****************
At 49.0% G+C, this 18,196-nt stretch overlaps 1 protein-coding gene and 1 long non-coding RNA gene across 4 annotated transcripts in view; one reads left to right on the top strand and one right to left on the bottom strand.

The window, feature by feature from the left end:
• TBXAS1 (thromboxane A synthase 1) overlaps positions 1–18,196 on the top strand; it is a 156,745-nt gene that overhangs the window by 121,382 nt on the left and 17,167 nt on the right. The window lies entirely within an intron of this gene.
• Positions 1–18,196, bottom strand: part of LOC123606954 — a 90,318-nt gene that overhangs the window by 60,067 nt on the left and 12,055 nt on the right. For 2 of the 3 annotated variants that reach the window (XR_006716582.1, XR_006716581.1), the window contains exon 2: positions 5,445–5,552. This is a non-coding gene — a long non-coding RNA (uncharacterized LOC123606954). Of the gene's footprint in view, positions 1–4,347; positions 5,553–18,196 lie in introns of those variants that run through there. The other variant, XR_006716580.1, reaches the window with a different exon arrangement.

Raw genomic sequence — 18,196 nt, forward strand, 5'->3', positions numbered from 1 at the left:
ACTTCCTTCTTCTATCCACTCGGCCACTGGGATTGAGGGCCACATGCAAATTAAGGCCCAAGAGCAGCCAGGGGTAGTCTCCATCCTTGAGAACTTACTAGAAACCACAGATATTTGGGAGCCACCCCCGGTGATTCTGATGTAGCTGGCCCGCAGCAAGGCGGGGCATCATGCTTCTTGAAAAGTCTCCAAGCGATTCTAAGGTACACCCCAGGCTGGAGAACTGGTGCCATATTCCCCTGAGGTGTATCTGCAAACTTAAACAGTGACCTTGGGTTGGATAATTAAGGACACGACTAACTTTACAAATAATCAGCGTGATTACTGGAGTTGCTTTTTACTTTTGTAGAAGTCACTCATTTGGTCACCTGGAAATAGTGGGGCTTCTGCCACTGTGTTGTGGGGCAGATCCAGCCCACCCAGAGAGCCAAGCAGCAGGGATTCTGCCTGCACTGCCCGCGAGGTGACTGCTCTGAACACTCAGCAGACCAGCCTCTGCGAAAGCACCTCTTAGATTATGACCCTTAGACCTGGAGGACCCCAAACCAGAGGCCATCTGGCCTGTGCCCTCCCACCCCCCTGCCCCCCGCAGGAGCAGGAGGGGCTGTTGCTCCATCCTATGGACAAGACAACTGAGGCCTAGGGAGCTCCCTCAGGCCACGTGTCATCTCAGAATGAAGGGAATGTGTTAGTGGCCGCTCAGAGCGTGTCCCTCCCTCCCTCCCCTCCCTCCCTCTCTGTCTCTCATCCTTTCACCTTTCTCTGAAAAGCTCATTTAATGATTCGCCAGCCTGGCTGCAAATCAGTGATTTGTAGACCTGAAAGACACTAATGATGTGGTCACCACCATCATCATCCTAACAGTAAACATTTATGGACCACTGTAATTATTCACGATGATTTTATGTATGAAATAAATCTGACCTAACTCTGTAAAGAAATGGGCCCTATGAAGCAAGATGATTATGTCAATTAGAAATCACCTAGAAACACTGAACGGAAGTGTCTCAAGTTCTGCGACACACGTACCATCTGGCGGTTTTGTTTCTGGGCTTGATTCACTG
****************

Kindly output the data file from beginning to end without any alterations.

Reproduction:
At 49.0% G+C, this 18,196-nt stretch overlaps 1 protein-coding gene and 1 long non-coding RNA gene across 4 annotated transcripts in view; one reads left to right on the top strand and one right to left on the bottom strand.

The window, feature by feature from the left end:
• TBXAS1 (thromboxane A synthase 1) overlaps positions 1–18,196 on the top strand; it is a 156,745-nt gene that overhangs the window by 121,382 nt on the left and 17,167 nt on the right. The window lies entirely within an intron of this gene.
• Positions 1–18,196, bottom strand: part of LOC123606954 — a 90,318-nt gene that overhangs the window by 60,067 nt on the left and 12,055 nt on the right. For 2 of the 3 annotated variants that reach the window (XR_006716582.1, XR_006716581.1), the window contains exon 2: positions 5,445–5,552. This is a non-coding gene — a long non-coding RNA (uncharacterized LOC123606954). Of the gene's footprint in view, positions 1–4,347; positions 5,553–18,196 lie in introns of those variants that run through there. The other variant, XR_006716580.1, reaches the window with a different exon arrangement.

Raw genomic sequence — 18,196 nt, forward strand, 5'->3', positions numbered from 1 at the left:
ACTTCCTTCTTCTATCCACTCGGCCACTGGGATTGAGGGCCACATGCAAATTAAGGCCCAAGAGCAGCCAGGGGTAGTCTCCATCCTTGAGAACTTACTAGAAACCACAGATATTTGGGAGCCACCCCCGGTGATTCTGATGTAGCTGGCCCGCAGCAAGGCGGGGCATCATGCTTCTTGAAAAGTCTCCAAGCGATTCTAAGGTACACCCCAGGCTGGAGAACTGGTGCCATATTCCCCTGAGGTGTATCTGCAAACTTAAACAGTGACCTTGGGTTGGATAATTAAGGACACGACTAACTTTACAAATAATCAGCGTGATTACTGGAGTTGCTTTTTACTTTTGTAGAAGTCACTCATTTGGTCACCTGGAAATAGTGGGGCTTCTGCCACTGTGTTGTGGGGCAGATCCAGCCCACCCAGAGAGCCAAGCAGCAGGGATTCTGCCTGCACTGCCCGCGAGGTGACTGCTCTGAACACTCAGCAGACCAGCCTCTGCGAAAGCACCTCTTAGATTATGACCCTTAGACCTGGAGGACCCCAAACCAGAGGCCATCTGGCCTGTGCCCTCCCACCCCCCTGCCCCCCGCAGGAGCAGGAGGGGCTGTTGCTCCATCCTATGGACAAGACAACTGAGGCCTAGGGAGCTCCCTCAGGCCACGTGTCATCTCAGAATGAAGGGAATGTGTTAGTGGCCGCTCAGAGCGTGTCCCTCCCTCCCTCCCCTCCCTCCCTCTCTGTCTCTCATCCTTTCACCTTTCTCTGAAAAGCTCATTTAATGATTCGCCAGCCTGGCTGCAAATCAGTGATTTGTAGACCTGAAAGACACTAATGATGTGGTCACCACCATCATCATCCTAACAGTAAACATTTATGGACCACTGTAATTATTCACGATGATTTTATGTATGAAATAAATCTGACCTAACTCTGTAAAGAAATGGGCCCTATGAAGCAAGATGATTATGTCAATTAGAAATCACCTAGAAACACTGAACGGAAGTGTCTCAAGTTCTGCGACACACGTACCATCTGGCGGTTTTGTTTCTGGGCTTGATTCACTG